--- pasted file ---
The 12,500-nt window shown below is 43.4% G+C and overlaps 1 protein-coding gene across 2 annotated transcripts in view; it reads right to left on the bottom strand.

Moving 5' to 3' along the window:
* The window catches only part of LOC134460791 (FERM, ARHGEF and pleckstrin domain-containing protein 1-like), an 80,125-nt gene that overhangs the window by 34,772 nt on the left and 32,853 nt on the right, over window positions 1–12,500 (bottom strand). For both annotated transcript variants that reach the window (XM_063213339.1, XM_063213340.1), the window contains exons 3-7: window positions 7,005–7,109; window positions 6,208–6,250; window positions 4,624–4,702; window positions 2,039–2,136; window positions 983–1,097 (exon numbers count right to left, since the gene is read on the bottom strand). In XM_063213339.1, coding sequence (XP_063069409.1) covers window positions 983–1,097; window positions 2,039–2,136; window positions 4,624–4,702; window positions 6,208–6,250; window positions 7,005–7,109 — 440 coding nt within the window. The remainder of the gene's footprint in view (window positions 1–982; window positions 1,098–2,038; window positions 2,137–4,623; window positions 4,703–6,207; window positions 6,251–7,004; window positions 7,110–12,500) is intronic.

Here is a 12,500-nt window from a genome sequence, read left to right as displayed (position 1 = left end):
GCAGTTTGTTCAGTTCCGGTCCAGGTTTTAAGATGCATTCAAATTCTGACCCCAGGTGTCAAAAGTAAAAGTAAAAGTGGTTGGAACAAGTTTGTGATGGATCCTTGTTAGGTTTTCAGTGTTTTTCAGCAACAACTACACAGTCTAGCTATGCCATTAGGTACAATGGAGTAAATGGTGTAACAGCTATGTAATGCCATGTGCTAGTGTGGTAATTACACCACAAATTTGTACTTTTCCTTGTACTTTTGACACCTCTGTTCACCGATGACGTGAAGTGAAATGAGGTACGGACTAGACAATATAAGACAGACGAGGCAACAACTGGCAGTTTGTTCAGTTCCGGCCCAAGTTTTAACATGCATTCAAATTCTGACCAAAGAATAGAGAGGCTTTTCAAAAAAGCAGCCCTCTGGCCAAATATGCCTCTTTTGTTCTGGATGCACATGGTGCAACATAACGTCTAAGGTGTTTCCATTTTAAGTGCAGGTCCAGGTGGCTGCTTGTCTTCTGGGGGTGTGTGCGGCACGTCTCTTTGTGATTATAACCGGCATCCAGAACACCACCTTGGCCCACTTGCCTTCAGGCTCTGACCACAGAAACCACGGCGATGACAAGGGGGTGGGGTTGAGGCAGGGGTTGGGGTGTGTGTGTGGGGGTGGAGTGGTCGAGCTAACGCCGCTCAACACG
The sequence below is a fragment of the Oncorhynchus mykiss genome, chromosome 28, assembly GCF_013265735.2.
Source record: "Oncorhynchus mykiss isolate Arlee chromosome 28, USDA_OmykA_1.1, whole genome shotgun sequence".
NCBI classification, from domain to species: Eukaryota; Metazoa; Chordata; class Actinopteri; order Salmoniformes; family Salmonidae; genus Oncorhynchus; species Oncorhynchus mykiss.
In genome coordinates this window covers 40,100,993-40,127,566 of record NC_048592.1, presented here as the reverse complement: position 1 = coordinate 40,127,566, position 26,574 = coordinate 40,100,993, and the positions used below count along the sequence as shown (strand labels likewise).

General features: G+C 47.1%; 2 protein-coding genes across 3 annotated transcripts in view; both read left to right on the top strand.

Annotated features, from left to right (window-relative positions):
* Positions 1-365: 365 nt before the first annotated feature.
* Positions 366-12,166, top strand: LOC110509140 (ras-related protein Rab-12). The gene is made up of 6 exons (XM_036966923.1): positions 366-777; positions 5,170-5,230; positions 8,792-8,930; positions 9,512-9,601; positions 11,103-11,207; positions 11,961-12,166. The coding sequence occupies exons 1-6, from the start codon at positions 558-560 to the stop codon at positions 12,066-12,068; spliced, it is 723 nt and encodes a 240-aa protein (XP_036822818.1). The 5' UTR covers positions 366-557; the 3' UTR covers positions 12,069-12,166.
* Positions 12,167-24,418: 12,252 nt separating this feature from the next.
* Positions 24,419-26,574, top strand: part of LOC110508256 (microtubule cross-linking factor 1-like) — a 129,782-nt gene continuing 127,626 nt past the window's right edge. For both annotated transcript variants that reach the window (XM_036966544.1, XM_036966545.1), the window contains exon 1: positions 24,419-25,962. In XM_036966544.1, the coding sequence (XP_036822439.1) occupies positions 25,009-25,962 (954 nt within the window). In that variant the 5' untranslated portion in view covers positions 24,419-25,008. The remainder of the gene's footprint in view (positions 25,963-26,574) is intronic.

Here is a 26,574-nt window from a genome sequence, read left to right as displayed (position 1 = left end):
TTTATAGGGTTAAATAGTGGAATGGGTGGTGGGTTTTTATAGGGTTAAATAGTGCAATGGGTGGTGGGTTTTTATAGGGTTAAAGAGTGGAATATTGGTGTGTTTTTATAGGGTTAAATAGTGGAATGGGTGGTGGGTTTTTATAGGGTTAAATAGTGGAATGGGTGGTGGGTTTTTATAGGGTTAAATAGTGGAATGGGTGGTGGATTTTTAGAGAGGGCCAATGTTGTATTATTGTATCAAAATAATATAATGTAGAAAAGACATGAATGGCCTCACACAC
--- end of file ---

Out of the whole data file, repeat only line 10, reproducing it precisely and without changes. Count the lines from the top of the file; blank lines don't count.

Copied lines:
General features: G+C 47.1%; 2 protein-coding genes across 3 annotated transcripts in view; both read left to right on the top strand.